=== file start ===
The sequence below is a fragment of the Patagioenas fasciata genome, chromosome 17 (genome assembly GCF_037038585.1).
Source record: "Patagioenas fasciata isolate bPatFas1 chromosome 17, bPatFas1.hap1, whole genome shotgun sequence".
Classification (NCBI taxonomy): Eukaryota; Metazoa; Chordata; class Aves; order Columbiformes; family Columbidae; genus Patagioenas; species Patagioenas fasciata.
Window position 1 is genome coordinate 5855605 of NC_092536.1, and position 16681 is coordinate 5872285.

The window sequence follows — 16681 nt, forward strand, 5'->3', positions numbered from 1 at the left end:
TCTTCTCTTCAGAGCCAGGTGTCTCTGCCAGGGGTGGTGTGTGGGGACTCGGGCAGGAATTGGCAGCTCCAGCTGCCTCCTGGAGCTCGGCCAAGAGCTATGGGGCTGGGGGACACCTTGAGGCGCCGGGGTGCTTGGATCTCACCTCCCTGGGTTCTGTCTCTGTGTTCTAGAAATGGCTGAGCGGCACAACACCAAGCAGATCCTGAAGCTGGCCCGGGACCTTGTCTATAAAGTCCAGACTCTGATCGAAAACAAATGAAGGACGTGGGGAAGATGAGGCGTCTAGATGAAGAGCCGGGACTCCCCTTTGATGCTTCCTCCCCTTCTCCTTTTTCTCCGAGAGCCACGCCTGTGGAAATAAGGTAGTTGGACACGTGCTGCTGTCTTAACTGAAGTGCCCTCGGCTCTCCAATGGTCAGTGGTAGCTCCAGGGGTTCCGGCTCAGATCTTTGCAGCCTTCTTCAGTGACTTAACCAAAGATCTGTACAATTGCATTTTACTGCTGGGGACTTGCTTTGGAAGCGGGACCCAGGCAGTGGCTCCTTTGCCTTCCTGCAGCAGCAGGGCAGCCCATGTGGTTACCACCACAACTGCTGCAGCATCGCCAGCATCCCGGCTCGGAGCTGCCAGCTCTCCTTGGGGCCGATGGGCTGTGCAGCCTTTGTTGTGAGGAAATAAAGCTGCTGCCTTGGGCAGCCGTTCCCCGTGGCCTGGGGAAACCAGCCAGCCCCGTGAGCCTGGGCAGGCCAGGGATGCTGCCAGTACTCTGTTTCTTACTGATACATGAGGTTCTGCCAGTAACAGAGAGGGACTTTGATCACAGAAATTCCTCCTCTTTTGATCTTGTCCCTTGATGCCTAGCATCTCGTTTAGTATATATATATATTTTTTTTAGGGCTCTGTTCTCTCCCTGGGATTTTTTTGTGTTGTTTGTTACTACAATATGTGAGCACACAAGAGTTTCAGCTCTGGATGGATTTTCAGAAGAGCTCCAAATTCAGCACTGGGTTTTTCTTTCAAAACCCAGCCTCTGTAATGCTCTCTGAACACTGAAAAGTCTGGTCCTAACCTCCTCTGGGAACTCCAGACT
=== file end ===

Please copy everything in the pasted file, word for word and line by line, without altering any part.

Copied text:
The sequence below is a fragment of the Patagioenas fasciata genome, chromosome 17 (genome assembly GCF_037038585.1).
Source record: "Patagioenas fasciata isolate bPatFas1 chromosome 17, bPatFas1.hap1, whole genome shotgun sequence".
Classification (NCBI taxonomy): Eukaryota; Metazoa; Chordata; class Aves; order Columbiformes; family Columbidae; genus Patagioenas; species Patagioenas fasciata.
Window position 1 is genome coordinate 5855605 of NC_092536.1, and position 16681 is coordinate 5872285.

The window sequence follows — 16681 nt, forward strand, 5'->3', positions numbered from 1 at the left end:
TCTTCTCTTCAGAGCCAGGTGTCTCTGCCAGGGGTGGTGTGTGGGGACTCGGGCAGGAATTGGCAGCTCCAGCTGCCTCCTGGAGCTCGGCCAAGAGCTATGGGGCTGGGGGACACCTTGAGGCGCCGGGGTGCTTGGATCTCACCTCCCTGGGTTCTGTCTCTGTGTTCTAGAAATGGCTGAGCGGCACAACACCAAGCAGATCCTGAAGCTGGCCCGGGACCTTGTCTATAAAGTCCAGACTCTGATCGAAAACAAATGAAGGACGTGGGGAAGATGAGGCGTCTAGATGAAGAGCCGGGACTCCCCTTTGATGCTTCCTCCCCTTCTCCTTTTTCTCCGAGAGCCACGCCTGTGGAAATAAGGTAGTTGGACACGTGCTGCTGTCTTAACTGAAGTGCCCTCGGCTCTCCAATGGTCAGTGGTAGCTCCAGGGGTTCCGGCTCAGATCTTTGCAGCCTTCTTCAGTGACTTAACCAAAGATCTGTACAATTGCATTTTACTGCTGGGGACTTGCTTTGGAAGCGGGACCCAGGCAGTGGCTCCTTTGCCTTCCTGCAGCAGCAGGGCAGCCCATGTGGTTACCACCACAACTGCTGCAGCATCGCCAGCATCCCGGCTCGGAGCTGCCAGCTCTCCTTGGGGCCGATGGGCTGTGCAGCCTTTGTTGTGAGGAAATAAAGCTGCTGCCTTGGGCAGCCGTTCCCCGTGGCCTGGGGAAACCAGCCAGCCCCGTGAGCCTGGGCAGGCCAGGGATGCTGCCAGTACTCTGTTTCTTACTGATACATGAGGTTCTGCCAGTAACAGAGAGGGACTTTGATCACAGAAATTCCTCCTCTTTTGATCTTGTCCCTTGATGCCTAGCATCTCGTTTAGTATATATATATATTTTTTTTAGGGCTCTGTTCTCTCCCTGGGATTTTTTTGTGTTGTTTGTTACTACAATATGTGAGCACACAAGAGTTTCAGCTCTGGATGGATTTTCAGAAGAGCTCCAAATTCAGCACTGGGTTTTTCTTTCAAAACCCAGCCTCTGTAATGCTCTCTGAACACTGAAAAGTCTGGTCCTAACCTCCTCTGGGAACTCCAGACT